Home / News & Videos / News / Leadership, Awards & Events /

BGU Researchers Bloom with Innovation in Baltimore

BGU Researchers Bloom with Innovation in Baltimore

March 3, 2015

Leadership, Awards & Events, Nanotechnology, Social Sciences & Humanities

Baltimore Jewish Times — AABGU’s Mid-Winter Meeting convened in Baltimore in February to discuss the research of BGU’s staff and explore a deep, albeit mysterious, Baltimore connection as part of the organization’s “Blooming with Innovation” program.

Attendees of “Blooming with Innovation” were invited to choose two of the three presentations by visiting BGU professors during “AABGUniversity.”


Dr. Tuvia Friling

Dr. Tuvia Friling, a senior researcher at BGU’s Ben-Gurion Research Institute for the Study of Israel and Zionism, believes that the relatively unknown Dr. Joseph Schwartz, a rabbi, native Baltimorean and president of the American Jewish Joint Distribution Committee (JDC) from 1939 to 1950, “was a real hero.”

Dr. Schwartz, during his tenure at the helm of the JDC, orchestrated and was “in charge of the main clandestine methods to rescue Jews from Europe,” says Dr. Friling. But details of the often covert work are fuzzy and currently under scrutiny by Friling in preparation for his book about Schwartz’s life, to be published next year.

Providing a more forward-looking lecture, Prof. Alon Friedman of BGU’s Department of Physiology and Neurobiology describes his interdisciplinary team’s research “working together to solve one problem” in their quest to develop brain damage treatments.


Prof. Alon Friedman

He explains that every capillary, including those in the brain, contains a barrier that allows or prevents passage of different chemicals or proteins that are carried by the blood into different areas of the body.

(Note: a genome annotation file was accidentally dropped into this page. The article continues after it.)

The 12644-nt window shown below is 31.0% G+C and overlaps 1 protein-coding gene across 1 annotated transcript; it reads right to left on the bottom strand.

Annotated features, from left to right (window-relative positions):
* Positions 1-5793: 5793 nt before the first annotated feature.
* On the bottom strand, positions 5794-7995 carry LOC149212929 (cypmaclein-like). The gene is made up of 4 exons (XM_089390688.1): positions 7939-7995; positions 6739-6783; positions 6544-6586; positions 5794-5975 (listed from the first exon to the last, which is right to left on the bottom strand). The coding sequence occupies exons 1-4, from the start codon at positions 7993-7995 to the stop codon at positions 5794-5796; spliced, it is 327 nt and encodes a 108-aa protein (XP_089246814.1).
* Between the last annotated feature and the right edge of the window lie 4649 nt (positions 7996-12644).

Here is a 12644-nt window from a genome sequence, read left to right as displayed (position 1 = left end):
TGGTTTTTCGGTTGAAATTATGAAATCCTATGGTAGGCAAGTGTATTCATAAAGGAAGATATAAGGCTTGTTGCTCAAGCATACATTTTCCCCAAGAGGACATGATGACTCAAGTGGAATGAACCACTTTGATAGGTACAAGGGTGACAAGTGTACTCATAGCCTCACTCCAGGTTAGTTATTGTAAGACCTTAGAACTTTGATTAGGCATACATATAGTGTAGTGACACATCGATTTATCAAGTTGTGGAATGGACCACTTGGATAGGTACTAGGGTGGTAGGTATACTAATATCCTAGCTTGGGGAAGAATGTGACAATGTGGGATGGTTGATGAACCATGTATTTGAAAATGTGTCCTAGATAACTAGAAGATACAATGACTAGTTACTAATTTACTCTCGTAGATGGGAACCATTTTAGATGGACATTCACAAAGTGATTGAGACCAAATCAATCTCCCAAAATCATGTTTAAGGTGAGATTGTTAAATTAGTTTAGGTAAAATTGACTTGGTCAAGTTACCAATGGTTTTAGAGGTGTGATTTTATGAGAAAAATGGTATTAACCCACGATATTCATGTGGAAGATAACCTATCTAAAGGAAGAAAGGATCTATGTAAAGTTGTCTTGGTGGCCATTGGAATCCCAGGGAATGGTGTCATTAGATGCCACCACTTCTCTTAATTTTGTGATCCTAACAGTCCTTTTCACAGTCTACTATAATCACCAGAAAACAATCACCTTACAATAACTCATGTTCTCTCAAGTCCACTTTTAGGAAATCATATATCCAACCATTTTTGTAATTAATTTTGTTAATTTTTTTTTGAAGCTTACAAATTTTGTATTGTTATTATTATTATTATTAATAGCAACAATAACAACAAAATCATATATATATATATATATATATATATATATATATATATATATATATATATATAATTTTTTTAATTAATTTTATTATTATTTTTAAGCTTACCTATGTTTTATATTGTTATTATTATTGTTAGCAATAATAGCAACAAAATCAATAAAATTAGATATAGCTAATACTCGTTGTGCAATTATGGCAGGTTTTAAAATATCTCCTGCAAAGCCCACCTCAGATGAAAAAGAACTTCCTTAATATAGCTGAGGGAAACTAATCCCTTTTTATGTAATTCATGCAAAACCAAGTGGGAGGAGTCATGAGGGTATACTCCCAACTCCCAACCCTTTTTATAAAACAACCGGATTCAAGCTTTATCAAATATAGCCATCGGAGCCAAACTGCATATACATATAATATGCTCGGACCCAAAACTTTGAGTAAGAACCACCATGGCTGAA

“Over 30 percent of the population suffers some type of brain disorder,” such as from stroke, Alzheimer’s disease and Parkinson’s disease, says Prof. Friedman.

Lew Winarsky, a dedicated supporter of AABGU who has been involved with the university for about year and a half, follows the sciences as a lay person and was particularly impressed by the lecture offered by Prof. Gabby Sarusi.

Prof. Gabby Sarusi

Prof. Gabby Sarusi

Prof. Gabby Sarusi, a member of BGU’s Homeland Security Institute, the Ilse Katz Institute for Nanoscale Science and Technology and the university’s Electro-Optics Engineering Unit, believes everyone, not just specially outfitted military personnel, should have the capability to see well in darkness.

A world-renowned expert in thermal imaging night-vision systems, Prof. Sarusi is leading his team of researchers in developing the simple application of a thin coating to everyday glasses that will transform infrared light into visible light, thus converting them into night-vision glasses.

“For me, to hear someone who is a point person for these [research] activities,” says Winarsky, “is like listening to someone who has a crystal ball to the future of what things will look like.”

Read more on the Baltimore Jewish Times website >>